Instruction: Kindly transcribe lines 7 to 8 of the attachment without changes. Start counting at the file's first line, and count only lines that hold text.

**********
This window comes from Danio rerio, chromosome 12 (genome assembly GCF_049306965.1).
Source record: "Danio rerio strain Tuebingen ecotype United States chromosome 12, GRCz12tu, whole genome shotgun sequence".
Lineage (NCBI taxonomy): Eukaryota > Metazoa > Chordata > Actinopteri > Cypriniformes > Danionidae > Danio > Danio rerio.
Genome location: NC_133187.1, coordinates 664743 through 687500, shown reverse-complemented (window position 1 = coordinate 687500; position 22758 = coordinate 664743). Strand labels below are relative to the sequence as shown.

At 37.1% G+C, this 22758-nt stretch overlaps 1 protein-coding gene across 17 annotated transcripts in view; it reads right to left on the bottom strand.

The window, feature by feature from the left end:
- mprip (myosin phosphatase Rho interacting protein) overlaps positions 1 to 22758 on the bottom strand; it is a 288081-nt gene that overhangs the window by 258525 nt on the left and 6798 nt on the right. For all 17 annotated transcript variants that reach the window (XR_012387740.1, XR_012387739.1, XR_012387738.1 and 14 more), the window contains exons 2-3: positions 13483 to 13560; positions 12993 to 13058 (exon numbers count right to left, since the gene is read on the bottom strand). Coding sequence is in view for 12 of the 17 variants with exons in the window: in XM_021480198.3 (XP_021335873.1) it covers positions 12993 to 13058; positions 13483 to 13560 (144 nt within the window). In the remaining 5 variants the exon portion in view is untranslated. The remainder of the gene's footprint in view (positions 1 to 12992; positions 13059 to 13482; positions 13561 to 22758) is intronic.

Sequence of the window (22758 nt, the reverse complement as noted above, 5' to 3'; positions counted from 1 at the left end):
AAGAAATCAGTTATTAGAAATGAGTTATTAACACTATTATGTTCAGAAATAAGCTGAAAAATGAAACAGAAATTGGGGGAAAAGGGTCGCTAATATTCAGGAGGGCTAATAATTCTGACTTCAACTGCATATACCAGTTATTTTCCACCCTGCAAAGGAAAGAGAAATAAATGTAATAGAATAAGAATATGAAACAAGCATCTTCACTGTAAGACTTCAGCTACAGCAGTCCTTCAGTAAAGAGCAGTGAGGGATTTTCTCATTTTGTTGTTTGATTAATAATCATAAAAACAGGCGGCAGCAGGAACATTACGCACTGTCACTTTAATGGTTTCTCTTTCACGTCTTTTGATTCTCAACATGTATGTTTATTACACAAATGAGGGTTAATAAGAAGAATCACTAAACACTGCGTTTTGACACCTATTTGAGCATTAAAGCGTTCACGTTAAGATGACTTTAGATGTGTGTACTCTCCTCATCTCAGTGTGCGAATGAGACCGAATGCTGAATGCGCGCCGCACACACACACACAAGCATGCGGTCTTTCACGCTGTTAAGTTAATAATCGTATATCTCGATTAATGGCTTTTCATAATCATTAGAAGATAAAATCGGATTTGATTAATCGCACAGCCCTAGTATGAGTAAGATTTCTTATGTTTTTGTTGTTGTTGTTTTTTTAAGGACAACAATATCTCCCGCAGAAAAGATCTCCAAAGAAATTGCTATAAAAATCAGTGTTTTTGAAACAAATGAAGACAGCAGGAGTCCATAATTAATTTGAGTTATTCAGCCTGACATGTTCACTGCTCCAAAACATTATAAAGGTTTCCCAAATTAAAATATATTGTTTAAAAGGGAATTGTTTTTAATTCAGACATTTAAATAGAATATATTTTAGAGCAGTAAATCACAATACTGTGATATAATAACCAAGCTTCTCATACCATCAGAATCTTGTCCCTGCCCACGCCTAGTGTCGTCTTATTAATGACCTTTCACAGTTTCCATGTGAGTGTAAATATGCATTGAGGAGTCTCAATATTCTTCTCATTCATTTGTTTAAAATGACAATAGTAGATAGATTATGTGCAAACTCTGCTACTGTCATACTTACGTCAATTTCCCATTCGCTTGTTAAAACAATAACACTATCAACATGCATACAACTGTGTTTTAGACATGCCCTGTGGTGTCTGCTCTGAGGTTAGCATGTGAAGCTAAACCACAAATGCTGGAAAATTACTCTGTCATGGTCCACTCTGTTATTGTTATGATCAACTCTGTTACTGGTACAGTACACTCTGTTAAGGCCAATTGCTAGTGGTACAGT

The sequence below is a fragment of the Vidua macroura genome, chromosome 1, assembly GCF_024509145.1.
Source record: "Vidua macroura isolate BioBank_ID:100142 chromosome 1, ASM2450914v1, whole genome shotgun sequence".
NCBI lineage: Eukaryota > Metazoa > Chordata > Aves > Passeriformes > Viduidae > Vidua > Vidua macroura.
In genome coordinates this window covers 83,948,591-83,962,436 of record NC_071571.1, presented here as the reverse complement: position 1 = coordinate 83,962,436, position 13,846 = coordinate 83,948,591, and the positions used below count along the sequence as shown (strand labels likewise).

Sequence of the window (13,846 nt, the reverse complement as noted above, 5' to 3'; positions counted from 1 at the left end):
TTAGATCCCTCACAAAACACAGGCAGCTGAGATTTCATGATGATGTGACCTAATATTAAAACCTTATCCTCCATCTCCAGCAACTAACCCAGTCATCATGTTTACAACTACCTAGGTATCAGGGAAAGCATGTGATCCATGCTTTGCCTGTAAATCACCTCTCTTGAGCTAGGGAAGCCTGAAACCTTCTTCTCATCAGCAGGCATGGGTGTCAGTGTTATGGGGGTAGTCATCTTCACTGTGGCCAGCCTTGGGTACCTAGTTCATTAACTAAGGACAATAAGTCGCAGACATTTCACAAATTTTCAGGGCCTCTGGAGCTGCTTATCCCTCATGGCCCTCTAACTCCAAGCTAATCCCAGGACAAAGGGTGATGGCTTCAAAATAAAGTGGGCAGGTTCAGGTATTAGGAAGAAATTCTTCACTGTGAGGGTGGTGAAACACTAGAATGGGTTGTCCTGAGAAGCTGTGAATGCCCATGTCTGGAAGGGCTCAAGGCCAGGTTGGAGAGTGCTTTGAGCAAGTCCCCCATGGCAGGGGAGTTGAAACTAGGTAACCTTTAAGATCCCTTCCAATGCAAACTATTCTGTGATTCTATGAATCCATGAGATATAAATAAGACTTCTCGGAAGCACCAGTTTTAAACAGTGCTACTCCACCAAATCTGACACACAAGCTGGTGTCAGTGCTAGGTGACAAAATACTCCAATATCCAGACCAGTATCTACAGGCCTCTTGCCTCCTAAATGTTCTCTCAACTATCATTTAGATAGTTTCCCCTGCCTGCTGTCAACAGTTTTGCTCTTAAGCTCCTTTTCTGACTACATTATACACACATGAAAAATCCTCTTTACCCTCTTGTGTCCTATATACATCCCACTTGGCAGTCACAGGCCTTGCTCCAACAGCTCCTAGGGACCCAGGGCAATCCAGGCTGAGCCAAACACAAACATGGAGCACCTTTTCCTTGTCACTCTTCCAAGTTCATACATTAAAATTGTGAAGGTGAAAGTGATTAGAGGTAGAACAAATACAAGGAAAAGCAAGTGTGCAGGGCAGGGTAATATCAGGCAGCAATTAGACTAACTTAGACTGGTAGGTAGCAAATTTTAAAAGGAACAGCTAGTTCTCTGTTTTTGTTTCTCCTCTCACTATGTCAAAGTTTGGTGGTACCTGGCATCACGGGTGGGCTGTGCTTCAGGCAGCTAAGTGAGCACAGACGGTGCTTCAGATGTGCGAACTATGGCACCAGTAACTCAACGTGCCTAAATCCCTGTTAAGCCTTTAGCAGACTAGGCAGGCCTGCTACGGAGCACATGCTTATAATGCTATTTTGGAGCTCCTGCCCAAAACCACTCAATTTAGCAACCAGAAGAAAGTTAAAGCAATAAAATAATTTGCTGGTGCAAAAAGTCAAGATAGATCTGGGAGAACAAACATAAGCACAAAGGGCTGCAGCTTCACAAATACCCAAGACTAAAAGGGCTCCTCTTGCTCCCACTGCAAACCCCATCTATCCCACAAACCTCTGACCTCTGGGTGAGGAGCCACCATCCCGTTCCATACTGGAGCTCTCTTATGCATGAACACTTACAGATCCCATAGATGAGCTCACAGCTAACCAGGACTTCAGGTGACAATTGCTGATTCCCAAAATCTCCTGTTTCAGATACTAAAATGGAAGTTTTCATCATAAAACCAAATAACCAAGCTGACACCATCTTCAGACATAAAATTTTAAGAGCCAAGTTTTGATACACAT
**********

- mprip (myosin phosphatase Rho interacting protein) overlaps positions 1 to 22758 on the bottom strand; it is a 288081-nt gene that overhangs the window by 258525 nt on the left and 6798 nt on the right. For all 17 annotated transcript variants that reach the window (XR_012387740.1, XR_012387739.1, XR_012387738.1 and 14 more), the window contains exons 2-3: positions 13483 to 13560; positions 12993 to 13058 (exon numbers count right to left, since the gene is read on the bottom strand). Coding sequence is in view for 12 of the 17 variants with exons in the window: in XM_021480198.3 (XP_021335873.1) it covers positions 12993 to 13058; positions 13483 to 13560 (144 nt within the window). In the remaining 5 variants the exon portion in view is untranslated. The remainder of the gene's footprint in view (positions 1 to 12992; positions 13059 to 13482; positions 13561 to 22758) is intronic.

Sequence of the window (22758 nt, the reverse complement as noted above, 5' to 3'; positions counted from 1 at the left end):